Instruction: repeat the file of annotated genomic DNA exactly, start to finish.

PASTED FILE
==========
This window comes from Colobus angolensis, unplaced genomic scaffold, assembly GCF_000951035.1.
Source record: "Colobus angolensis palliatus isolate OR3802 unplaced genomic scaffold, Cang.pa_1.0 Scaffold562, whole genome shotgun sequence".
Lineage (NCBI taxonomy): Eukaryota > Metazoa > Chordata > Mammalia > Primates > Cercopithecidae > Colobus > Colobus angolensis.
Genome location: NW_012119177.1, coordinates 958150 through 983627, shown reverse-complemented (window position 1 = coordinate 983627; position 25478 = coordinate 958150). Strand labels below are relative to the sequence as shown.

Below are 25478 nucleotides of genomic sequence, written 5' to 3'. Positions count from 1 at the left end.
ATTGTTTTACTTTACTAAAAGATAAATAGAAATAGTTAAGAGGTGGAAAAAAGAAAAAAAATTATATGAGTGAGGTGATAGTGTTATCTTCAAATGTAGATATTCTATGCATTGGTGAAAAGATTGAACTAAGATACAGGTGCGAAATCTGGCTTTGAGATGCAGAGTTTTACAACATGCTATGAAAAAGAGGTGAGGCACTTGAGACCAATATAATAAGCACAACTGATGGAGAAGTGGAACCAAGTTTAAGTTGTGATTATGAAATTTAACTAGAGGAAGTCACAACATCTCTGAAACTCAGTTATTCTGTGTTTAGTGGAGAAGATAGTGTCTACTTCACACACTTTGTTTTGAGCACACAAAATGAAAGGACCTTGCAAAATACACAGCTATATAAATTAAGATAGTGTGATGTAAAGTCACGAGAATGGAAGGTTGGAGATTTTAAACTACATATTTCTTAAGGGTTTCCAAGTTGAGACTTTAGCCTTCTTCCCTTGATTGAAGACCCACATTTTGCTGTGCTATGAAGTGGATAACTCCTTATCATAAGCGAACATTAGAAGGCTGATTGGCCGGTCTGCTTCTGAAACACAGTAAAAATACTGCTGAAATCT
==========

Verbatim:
This window comes from Colobus angolensis, unplaced genomic scaffold, assembly GCF_000951035.1.
Source record: "Colobus angolensis palliatus isolate OR3802 unplaced genomic scaffold, Cang.pa_1.0 Scaffold562, whole genome shotgun sequence".
Lineage (NCBI taxonomy): Eukaryota > Metazoa > Chordata > Mammalia > Primates > Cercopithecidae > Colobus > Colobus angolensis.
Genome location: NW_012119177.1, coordinates 958150 through 983627, shown reverse-complemented (window position 1 = coordinate 983627; position 25478 = coordinate 958150). Strand labels below are relative to the sequence as shown.

Below are 25478 nucleotides of genomic sequence, written 5' to 3'. Positions count from 1 at the left end.
ATTGTTTTACTTTACTAAAAGATAAATAGAAATAGTTAAGAGGTGGAAAAAAGAAAAAAAATTATATGAGTGAGGTGATAGTGTTATCTTCAAATGTAGATATTCTATGCATTGGTGAAAAGATTGAACTAAGATACAGGTGCGAAATCTGGCTTTGAGATGCAGAGTTTTACAACATGCTATGAAAAAGAGGTGAGGCACTTGAGACCAATATAATAAGCACAACTGATGGAGAAGTGGAACCAAGTTTAAGTTGTGATTATGAAATTTAACTAGAGGAAGTCACAACATCTCTGAAACTCAGTTATTCTGTGTTTAGTGGAGAAGATAGTGTCTACTTCACACACTTTGTTTTGAGCACACAAAATGAAAGGACCTTGCAAAATACACAGCTATATAAATTAAGATAGTGTGATGTAAAGTCACGAGAATGGAAGGTTGGAGATTTTAAACTACATATTTCTTAAGGGTTTCCAAGTTGAGACTTTAGCCTTCTTCCCTTGATTGAAGACCCACATTTTGCTGTGCTATGAAGTGGATAACTCCTTATCATAAGCGAACATTAGAAGGCTGATTGGCCGGTCTGCTTCTGAAACACAGTAAAAATACTGCTGAAATCT